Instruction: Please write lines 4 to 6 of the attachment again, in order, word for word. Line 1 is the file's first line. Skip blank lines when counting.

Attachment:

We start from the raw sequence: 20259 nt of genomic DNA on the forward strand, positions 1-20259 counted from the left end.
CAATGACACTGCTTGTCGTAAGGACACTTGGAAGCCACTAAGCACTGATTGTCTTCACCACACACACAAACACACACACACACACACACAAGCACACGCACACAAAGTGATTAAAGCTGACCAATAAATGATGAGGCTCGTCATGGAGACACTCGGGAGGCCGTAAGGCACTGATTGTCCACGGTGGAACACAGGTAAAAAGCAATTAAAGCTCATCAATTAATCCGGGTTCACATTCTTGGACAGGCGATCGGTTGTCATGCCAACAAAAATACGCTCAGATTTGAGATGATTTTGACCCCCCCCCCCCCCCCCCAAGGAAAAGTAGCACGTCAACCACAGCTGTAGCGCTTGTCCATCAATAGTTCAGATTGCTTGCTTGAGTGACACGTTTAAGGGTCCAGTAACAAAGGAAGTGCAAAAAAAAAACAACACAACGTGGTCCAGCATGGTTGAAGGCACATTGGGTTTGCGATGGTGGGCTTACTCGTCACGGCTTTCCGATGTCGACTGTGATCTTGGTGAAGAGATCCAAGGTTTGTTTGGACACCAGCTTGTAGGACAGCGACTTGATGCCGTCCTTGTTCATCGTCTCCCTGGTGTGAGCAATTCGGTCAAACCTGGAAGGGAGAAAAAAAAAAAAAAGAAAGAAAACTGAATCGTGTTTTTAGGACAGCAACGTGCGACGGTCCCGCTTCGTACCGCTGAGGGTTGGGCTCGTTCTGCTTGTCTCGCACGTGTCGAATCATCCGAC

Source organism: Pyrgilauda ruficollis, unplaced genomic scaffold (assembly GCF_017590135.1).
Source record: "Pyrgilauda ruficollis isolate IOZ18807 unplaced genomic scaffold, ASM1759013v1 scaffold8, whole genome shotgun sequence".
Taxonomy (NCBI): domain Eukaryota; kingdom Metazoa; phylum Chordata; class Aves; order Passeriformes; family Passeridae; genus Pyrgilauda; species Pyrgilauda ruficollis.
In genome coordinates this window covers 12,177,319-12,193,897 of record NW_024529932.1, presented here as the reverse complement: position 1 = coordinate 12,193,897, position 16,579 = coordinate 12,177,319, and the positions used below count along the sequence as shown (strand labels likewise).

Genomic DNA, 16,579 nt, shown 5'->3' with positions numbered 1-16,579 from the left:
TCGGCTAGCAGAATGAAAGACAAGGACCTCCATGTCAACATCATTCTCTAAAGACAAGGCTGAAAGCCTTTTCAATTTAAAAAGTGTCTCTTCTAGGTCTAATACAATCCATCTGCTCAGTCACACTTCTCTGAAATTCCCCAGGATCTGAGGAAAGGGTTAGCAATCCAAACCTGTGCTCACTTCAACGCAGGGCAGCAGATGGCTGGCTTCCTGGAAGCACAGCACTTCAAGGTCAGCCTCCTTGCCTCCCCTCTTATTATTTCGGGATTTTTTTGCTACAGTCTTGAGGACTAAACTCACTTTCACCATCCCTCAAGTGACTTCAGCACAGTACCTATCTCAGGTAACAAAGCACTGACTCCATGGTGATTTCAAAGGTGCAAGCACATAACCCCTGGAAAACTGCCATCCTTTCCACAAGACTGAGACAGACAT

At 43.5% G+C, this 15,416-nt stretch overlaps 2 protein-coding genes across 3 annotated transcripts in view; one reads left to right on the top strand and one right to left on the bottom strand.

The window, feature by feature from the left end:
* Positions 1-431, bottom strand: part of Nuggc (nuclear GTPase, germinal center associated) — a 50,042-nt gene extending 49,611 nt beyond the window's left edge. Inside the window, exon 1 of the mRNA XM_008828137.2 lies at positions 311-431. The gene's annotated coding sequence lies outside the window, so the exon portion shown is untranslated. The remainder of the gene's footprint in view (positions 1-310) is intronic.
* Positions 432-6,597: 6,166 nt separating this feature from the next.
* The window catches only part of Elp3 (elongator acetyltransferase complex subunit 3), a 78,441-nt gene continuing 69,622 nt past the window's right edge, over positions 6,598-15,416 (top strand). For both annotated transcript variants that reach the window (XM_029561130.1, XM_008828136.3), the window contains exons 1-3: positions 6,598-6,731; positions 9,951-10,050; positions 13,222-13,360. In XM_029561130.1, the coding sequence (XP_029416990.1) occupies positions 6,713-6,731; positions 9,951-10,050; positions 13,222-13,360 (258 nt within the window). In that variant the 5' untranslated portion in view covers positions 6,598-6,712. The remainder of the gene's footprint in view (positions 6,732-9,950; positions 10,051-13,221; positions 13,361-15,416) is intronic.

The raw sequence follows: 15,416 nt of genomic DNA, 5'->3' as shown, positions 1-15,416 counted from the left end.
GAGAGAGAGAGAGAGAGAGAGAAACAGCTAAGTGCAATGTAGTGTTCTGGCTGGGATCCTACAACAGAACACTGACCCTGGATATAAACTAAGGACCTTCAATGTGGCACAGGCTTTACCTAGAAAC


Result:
Source record: "Pyrgilauda ruficollis isolate IOZ18807 unplaced genomic scaffold, ASM1759013v1 scaffold8, whole genome shotgun sequence".
Taxonomy (NCBI): domain Eukaryota; kingdom Metazoa; phylum Chordata; class Aves; order Passeriformes; family Passeridae; genus Pyrgilauda; species Pyrgilauda ruficollis.
In genome coordinates this window covers 12,177,319-12,193,897 of record NW_024529932.1, presented here as the reverse complement: position 1 = coordinate 12,193,897, position 16,579 = coordinate 12,177,319, and the positions used below count along the sequence as shown (strand labels likewise).